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Even Ken Marcus prefers JPEG over RAW!!

FORUMS Post Processing, Marketing & Presenting Photos RAW, Post Processing & Printing
Thread started 08 Jun 2012 (Friday) 10:04   
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AxxisPhoto
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Interesting read.external link

He makes some good points, but I'll still shoot in RAW.

Post #1, Jun 08, 2012 10:04:16


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tzalman
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The only point I see is 'don't let somebody else convert your Raws.'

Post #2, Jun 08, 2012 12:48:53


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René ­ Damkot
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Nice read indeed. And good arguments to never deliver an unfinished product.

For my work, I prefer raw as well, for the reasons he states ;)

Post #3, Jun 08, 2012 13:09:28


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criTalon
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Very interesting and great post from a different POV.

Post #4, Jun 08, 2012 13:18:12


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TeleFragger
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wow.. nice read thanks..
im a hobbyist.. was doing .jpg and raw.. but deleted the raws without processing
i was at my neighbors and took some pics in the house.. the kitchen was dark and a lot of people over.. the cabinets looked way off.. i attempted an edit on the raw and it looked way better.
i converted over to raw only to force me to edit raw and learn...
but just recently i have figured im going back to raw +jpg and only edit what needs to be..

im a hobbyist and want the memories for my kids...

Post #5, Jun 08, 2012 13:19:49


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Preeb
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I can see his point since he has full control of the lighting and subject. He has the luxury of being able to shoot for hours without any surprises. And he can make the in-camera settings work in partnership with studio control to put out quality jpegs.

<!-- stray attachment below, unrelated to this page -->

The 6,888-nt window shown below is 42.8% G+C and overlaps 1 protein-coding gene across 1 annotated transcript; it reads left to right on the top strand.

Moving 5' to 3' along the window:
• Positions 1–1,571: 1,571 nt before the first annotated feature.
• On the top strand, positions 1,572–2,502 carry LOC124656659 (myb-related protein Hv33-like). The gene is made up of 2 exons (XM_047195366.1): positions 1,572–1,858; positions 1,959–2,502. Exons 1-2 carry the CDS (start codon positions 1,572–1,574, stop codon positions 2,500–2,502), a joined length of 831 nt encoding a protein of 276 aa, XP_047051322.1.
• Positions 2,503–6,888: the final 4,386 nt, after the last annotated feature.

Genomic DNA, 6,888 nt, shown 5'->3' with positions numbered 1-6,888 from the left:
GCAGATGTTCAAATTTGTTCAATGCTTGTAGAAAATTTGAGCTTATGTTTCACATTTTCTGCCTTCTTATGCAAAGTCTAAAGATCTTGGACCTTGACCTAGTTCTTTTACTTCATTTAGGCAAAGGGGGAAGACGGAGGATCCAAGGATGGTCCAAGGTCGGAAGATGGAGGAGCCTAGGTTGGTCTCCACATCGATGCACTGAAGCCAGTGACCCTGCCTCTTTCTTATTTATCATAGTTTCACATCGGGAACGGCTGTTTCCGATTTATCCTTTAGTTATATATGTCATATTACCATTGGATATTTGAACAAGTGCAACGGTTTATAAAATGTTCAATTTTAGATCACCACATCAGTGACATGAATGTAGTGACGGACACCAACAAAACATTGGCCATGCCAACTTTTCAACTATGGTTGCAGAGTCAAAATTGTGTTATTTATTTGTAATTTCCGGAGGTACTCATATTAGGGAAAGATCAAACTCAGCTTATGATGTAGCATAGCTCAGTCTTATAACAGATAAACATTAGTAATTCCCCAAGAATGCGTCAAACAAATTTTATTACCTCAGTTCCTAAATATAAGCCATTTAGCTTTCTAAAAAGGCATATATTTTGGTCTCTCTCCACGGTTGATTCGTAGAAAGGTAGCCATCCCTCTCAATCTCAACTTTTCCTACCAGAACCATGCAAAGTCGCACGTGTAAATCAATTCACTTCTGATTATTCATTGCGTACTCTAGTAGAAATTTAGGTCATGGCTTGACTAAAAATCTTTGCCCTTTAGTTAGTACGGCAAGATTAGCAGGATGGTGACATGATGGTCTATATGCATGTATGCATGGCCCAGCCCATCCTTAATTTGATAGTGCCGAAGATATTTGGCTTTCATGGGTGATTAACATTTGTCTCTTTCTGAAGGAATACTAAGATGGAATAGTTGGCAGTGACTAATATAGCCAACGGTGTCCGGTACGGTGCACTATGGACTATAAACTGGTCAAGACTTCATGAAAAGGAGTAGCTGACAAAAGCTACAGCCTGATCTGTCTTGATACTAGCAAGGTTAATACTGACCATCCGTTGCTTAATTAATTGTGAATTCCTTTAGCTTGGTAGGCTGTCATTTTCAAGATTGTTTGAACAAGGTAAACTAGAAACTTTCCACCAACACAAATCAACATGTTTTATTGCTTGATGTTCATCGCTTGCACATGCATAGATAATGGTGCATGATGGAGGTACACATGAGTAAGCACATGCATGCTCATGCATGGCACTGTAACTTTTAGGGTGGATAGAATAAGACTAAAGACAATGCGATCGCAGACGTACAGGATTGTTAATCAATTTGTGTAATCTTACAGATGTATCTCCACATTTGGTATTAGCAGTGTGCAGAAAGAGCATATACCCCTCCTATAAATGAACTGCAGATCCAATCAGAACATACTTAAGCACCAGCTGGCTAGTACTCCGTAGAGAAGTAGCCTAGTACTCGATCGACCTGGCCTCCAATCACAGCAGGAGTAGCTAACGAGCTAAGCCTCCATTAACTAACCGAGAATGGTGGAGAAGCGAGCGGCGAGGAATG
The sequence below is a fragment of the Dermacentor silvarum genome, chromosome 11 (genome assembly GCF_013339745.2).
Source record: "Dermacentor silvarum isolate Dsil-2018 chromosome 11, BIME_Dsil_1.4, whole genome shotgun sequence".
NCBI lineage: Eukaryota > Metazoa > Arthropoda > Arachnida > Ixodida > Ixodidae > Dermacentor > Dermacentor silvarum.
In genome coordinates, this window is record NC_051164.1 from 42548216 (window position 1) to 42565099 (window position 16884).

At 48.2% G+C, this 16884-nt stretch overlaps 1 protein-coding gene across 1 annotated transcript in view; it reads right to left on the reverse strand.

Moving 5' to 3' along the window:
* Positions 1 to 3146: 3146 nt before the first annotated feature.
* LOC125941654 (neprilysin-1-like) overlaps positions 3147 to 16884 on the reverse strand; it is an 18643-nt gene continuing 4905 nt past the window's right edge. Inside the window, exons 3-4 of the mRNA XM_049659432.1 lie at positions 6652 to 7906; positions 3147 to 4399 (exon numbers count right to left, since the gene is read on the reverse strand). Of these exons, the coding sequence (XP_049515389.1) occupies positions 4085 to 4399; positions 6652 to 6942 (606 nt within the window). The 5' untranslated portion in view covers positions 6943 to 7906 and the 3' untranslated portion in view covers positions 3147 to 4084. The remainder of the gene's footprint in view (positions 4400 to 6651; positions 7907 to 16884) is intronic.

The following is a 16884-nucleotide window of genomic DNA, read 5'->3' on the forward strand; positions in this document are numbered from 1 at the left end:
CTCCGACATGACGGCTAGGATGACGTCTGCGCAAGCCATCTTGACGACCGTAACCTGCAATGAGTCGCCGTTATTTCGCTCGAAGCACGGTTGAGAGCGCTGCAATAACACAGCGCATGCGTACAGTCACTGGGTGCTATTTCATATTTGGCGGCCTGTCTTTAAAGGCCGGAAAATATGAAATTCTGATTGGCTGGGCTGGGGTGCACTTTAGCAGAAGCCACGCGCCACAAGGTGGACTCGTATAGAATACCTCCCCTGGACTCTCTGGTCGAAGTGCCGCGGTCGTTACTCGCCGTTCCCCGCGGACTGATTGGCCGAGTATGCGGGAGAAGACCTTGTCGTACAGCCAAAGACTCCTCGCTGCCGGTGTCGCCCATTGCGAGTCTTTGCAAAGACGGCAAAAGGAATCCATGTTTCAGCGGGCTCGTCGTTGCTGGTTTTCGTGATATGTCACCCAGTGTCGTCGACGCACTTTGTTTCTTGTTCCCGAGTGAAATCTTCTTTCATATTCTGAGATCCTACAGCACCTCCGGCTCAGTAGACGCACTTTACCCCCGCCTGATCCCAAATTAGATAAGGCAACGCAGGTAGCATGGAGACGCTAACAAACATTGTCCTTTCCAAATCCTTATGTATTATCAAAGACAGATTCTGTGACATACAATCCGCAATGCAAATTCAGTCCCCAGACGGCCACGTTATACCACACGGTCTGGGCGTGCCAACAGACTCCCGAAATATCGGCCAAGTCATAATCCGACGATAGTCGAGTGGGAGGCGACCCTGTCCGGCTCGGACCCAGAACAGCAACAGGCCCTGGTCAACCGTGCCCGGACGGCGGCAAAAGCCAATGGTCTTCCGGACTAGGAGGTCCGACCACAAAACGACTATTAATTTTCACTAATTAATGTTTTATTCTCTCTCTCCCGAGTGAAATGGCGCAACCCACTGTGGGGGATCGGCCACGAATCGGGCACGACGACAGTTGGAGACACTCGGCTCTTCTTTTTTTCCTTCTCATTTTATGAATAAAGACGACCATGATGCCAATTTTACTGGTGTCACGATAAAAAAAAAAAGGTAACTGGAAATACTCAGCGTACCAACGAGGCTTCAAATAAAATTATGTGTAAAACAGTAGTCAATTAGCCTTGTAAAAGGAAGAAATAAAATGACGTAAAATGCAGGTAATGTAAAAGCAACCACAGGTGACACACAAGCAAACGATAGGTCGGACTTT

I never know what I might point my camera at next. He even admits that if he shot in conditions where the lighting changes constantly that he'd probably shoot RAW too (although he does seem to have plenty of RAW in his jpegs ;) )

Post #6, Jun 08, 2012 13:22:01 as a reply to René Damkot's post 12 minutes earlier.


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rpaul
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Seem's like he's dismissing RAW because it requires post processing? That shouldn't be a new or foreign concept, at this point... RAW when you want to process, JPG when you want SOOC.

Post #7, Jun 08, 2012 13:22:40


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Brain ­ Mechanic
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His basic complain is how some people manipulate RAW files, why he is against RAW again?? I mean RAW is superior form a postprocessing point of view but of course, it will depend on who does this postprocessing. RAW is not automatically better. If today's digital cameras give you the option of shooting both (RAW/JEPG) it makes perfect sense to shoot with both. For a quick pic without too much post work I go JPEG, for serious post I go RAW.

Post #8, Jun 08, 2012 13:29:53


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Kronie
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Brain Mechanic wrote in post #14551124external link
For a quick pic without too much post work I go JPEG, for serious post I go RAW.

This is what I try to do but it sucks when I forget to go back to RAW and realize that I just took a number "serious" images, that were taken in JPEG....

Post #9, Jun 08, 2012 13:44:44


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tonylong
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Like he said, the majority of his work is in the studio where he has control over all the aspects of lighting/exposure. Plenty of photogs have expressed a similar preference. And, he acknowledges that for other types of photography he'd shoot Raw. However, I wouldn't look to him as an expert/teacher on the subject!

Post #10, Jun 08, 2012 13:54:48


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Wilt
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Ken Marcus says,
"I was asked to shoot RAW files and send those to their editors. I wasn’t too pleased at the prospect, but did as my client asked.
"When the results were published, I was horrified. The printed images were flat, low-contrast, unsaturated, dull and very unexciting—not what I intended at all.
"So, for my next assignment, I decided to provide them with some finalized high-quality JPGs that were corrected, retouched and contrast controlled in addition to the RAW files they requested. These were images that I felt were up to my standards and reflected the quality that the magazine used to (and still should have) exhibit."